Ylva Söderfeldt reflects on the history of patient organisations and raises questions about how to redefine the histories of patient activism
During the COVID-19 pandemic, the contradictory position of medicine in contemporary society has appeared more clearly than ever. One the one hand, it is now obvious to all of us the influence medical knowledge holds in the public sphere. We have seen how political reactions to warnings and recommendations from medical science came quickly and with tremendous force – whether it was quickly enough, or the right amount and type of force is another question. At the same time, calls to action from climate scientists have gone largely ignored. The same goes not just for the government level, but the sphere of personal preparedness. Clearly, most people across the world were remarkably willing to accept and self-enforce far-reaching restrictions to their personal freedom and daily lives when performed in the name of medical necessity. The same could probably not be said for other types of crises.
On the other hand, the COVID-19 experience also accelerated and made more visible the tendency to increased challenges, questioning, and outright rejection of medical science and regular clinical practice. For decades leading up to this pandemic, doctors have complained that their patients consult internet search engines and show up to the clinic with self-made diagnoses, or even circumvent mainstream medical outlets and knowledge and form alternative communities for unorthodox treatments and contested illness categories. During COVID-19, what had been fringe phenomena – e.g. conspiracy theories of Big Pharma, the state engineering disease, or anti-vaccine sentiments – became widely publicized and popular.
We seem to be at a moment where it is very unclear whether medicine is more powerful than ever – or if its power and authority is severely threatened. It is this ambiguity that inspired me to study patient organizations. I believe that understanding their historical role in shaping our medical landscape holds the key to understanding some of the key aspects of medical power today.
At Uppsala University, I am in the process of setting up a large-scale project called ActDisease to study the emergence and role of patient organizations as central actors in medicine in the 20th century. These organizations include allergics’ organizations that pushed for the acknowledgement of their ailments as somatic illnesses around 1900, diabetics’ associations that helped enable an advanced self-management regimen from the 1930s, and organizations for neurological diseases that coordinated rehabilitation resources in the 1950s. ActDisease seeks to understand how such organizations reshaped medical concepts and roles and in expanding the reach of medical modes of thought.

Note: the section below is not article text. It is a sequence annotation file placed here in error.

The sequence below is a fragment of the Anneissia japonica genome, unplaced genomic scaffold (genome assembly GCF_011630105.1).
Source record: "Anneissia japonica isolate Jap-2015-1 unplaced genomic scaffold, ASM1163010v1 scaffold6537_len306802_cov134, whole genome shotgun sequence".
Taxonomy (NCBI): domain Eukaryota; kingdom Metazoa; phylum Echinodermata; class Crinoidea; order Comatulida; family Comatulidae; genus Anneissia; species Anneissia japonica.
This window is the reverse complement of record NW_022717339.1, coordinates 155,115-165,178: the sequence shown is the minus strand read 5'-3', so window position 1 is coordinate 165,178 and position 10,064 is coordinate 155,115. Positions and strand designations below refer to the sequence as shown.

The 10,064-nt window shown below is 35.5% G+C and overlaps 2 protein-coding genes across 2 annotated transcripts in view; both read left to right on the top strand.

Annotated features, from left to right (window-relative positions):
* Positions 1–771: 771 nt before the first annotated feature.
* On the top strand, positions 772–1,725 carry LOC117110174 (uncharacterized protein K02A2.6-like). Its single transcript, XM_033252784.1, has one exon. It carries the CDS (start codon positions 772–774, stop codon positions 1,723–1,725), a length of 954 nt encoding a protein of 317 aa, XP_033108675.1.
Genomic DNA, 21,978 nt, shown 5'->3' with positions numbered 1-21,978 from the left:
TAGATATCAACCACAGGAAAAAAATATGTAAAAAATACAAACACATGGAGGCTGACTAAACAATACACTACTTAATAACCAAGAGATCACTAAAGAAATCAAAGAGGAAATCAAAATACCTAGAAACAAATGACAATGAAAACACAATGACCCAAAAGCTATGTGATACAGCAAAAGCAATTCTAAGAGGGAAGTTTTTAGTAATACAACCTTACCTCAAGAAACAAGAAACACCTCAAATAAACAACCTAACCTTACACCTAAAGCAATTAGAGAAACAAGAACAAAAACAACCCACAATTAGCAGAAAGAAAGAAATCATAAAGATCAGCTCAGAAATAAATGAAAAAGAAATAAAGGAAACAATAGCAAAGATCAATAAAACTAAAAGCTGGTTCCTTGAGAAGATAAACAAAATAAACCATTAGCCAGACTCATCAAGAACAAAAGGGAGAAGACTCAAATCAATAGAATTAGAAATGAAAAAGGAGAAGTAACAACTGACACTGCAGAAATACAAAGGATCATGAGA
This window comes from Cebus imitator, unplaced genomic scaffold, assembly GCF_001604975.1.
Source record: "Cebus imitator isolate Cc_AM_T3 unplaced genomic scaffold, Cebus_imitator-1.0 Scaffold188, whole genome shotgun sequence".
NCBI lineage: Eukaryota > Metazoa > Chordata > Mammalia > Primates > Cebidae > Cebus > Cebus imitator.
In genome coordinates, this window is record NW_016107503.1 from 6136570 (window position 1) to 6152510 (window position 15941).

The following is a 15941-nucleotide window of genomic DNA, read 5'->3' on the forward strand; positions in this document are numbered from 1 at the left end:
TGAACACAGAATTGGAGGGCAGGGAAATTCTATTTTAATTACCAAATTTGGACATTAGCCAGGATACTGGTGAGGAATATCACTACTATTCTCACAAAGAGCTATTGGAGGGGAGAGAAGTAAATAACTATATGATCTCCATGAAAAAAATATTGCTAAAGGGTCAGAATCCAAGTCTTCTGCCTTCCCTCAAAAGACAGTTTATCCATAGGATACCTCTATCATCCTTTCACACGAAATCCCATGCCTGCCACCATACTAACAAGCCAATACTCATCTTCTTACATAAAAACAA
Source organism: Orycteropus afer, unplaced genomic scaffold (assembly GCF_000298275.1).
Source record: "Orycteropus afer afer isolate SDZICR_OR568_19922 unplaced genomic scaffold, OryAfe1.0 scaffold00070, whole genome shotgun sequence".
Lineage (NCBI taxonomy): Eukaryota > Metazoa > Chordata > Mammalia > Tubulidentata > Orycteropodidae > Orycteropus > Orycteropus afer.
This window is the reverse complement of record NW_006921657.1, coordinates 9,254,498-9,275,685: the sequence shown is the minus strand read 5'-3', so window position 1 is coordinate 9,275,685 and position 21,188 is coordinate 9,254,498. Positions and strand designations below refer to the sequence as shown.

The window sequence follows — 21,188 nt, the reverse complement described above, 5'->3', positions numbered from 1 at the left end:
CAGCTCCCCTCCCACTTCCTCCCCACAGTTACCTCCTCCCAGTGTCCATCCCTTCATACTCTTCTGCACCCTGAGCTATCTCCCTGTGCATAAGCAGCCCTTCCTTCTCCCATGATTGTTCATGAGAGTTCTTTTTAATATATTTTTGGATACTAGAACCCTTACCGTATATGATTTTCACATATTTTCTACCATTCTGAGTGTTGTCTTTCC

Previously, patient organizations have been studied in the context of the so-called ‘new social movements’ of the 1960s and 70s. The idea is that identity-driven movements – such as second-wave feminism, the student movement, the gay and lesbian liberation movement, and the disability rights movement – inspired people to organize both politically and in their capacity as patients to push for influence in decision-making processes, protection of personal and civil rights, and de-stigmatization. This is a plausible historical argument. Clearly many of the patient movements that have been studied so far, such as HIV/AIDS or breast cancer patients, are very much connected with other radical social movements of the late 20th century. However, in undertaking this new project, I seek to show that the phenomenon of organized patients as such cannot be explained simply as a result of those historical trends, especially because the first patient groups formed in the 19th century.
Furthermore, the focus on the late 20th century has distorted the larger epistemic framing of the patient organization phenomenon, making it appear more grassroots-based, more subversive, and critical than, I argue, it actually is. In fact, most patient organizations have been eager advocates for medicalization, and they have worked closely with medical establishments and the pharmaceutical industry to achieve better access to care and treatment. A general lack of awareness about this early context, I suggest, has fed into the dichotomy of medical power versus patient rights. In my thinking, this position obfuscates the position of medicine in society today. Through the ActDisease project, I hope to be able to present a new interpretation of the power relations in 20th century medicine.
About the author
Dr. Ylva Söderfeldt is a historian of medicine and director of Uppsala University’s Centre for Medical Humanities.